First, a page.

Tobey Maguire as Nick Carraway, Daisy’s cousin, makes sense because he and Leonardo DiCaprio actually go back a long ways–they’re friend in real life as well. It’s not difficult to buy into them being friends in the movie, and it’s easy to see Carraway looking up to Gatsby, idolizing him. It was a little weird for me seeing Spiderman as this sort of scrawny guy in a business suit. He was so bulked up for those films, and now to see him slimmed down, in a 1920s setting and combing his hair all perfect was a change of pace.
The movie is done in sort of a flashback, with Carraway in a mental institution or rehab center, remembering the summer he spent with Jay Gatsby and Daisy, and how everything went so wrong. Carraway is disheveled, unshaven, hair unkempt, possibly paying homage to the “crazy writer” kind of look. It was a bit of a shock to see him looking so dramatically different.
The glitz and glam of the previews do not lie: the movie is very visual, very colorful, and very beautiful, in fact, beautifully shot in many scenes of the movie, but again, I do feel like they got carried away with how it looked rather than how it played. The wide sweeping shots and the big parties, it was a little over the top, and those shots lasted longer than I felt was necessary, showing off the grandeur and decadence of the “roaring 20s” and an era of excess in American history. It’s sort of understandable, but I still think they could have done less and had the same effect.
Another thing, they used modern music in some scenes, which I didn’t care for. It wasn’t surprising, considering the director is the guy who did a modern version of Romeo and Juliet, but it just didn’t work for me. The rest of the film is so true to the period, with the costumes and the look, and even the CGI reconstructed architecture of the New York City skyline as it would have appeared at that time, and then you throw in this modern music and it throws everything off a bit. If they had done a remix of one of those old jazzy 20s era songs, I might have been able to buy that, but the modern music threw me.
Sidenote: it was really hilarious to me how all the men had EXACTLY the same haircut. It was parted off to the left and swept over to the right, and it was constantly falling in their face, and they all kept pushing it out of their faces to give the big speech or have the big emotional moment, had to look presentable, you know. It was just funny to me because usually it’s the women who are fussing over their hair, and in this movie it was the men, for a change.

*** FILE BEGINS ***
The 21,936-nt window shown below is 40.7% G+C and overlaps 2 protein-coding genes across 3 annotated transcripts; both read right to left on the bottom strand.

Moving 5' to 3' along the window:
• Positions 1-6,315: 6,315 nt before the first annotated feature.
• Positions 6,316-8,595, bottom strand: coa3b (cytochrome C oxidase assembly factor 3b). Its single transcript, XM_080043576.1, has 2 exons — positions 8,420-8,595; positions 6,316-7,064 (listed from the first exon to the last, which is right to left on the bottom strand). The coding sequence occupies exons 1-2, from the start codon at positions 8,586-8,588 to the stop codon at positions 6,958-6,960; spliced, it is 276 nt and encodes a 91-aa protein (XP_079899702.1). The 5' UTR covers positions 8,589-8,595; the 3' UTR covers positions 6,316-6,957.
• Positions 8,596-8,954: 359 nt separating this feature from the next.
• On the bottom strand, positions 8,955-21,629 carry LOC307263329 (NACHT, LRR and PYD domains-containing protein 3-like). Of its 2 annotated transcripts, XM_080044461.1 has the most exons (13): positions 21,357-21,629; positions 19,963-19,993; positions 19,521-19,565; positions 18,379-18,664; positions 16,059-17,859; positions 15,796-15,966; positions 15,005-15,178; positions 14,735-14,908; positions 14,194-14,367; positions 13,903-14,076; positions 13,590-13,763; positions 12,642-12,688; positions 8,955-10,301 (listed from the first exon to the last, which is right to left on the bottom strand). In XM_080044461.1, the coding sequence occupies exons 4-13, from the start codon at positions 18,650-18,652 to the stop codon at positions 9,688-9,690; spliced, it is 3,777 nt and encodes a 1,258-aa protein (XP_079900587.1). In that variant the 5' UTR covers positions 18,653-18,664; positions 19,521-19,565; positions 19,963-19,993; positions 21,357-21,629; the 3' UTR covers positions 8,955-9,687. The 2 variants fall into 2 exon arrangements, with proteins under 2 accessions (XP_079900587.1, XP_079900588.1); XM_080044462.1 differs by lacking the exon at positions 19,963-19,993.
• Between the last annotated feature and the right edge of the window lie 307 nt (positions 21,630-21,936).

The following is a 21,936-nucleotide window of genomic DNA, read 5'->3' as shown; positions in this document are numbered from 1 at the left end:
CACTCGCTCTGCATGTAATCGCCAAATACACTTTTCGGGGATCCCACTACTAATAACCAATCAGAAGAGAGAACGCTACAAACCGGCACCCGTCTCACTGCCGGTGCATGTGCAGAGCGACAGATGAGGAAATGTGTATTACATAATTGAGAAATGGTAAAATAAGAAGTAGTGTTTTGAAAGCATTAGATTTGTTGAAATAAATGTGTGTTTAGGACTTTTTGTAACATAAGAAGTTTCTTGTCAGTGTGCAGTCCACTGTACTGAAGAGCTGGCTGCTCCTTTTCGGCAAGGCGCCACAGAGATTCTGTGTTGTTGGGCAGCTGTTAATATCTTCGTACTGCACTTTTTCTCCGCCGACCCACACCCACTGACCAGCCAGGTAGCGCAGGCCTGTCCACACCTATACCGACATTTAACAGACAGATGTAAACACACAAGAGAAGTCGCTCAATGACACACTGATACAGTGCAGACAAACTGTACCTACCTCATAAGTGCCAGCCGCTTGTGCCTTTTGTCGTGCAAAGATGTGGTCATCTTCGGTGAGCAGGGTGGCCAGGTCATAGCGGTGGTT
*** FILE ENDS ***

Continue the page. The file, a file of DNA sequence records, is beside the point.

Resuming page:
It took me awhile to get up the nerve to write about this movie, and create the video review for it, because when I left the theater, I wasn’t entirely sure how I felt about it. I took a few days to process it and think about it before writing about it and putting together the video (though it took me a lot longer to figure out the technical stuff with the video!).
I think that I, like a lot of the people who were in the theater with me on the day I saw the movie, was disappointed. Glad when it was finally over, because it was REALLY long, like two and a half hours. A few people even left early, which surprised me a bit (only by a few minutes). I don’t blame them for leaving early – it really was a long movie and it really wasn’t as awesome as everyone probably expected it to be – but I’ve never left a movie that I paid for, on principle, and I’ve only seen one movie in theaters that I actually wanted to walk out of. This was not that movie.
It was good, aesthetically, and the acting was incredible. It’s worth seeing, but I wouldn’t rush out to see it. I was much more looking forward to seeing Star Trek Into Darkness, which came out the following weekend. It’s not quite the same “caliber” of film and art as Gatsby, but as you can read in my review of it, it was a LOT of fun.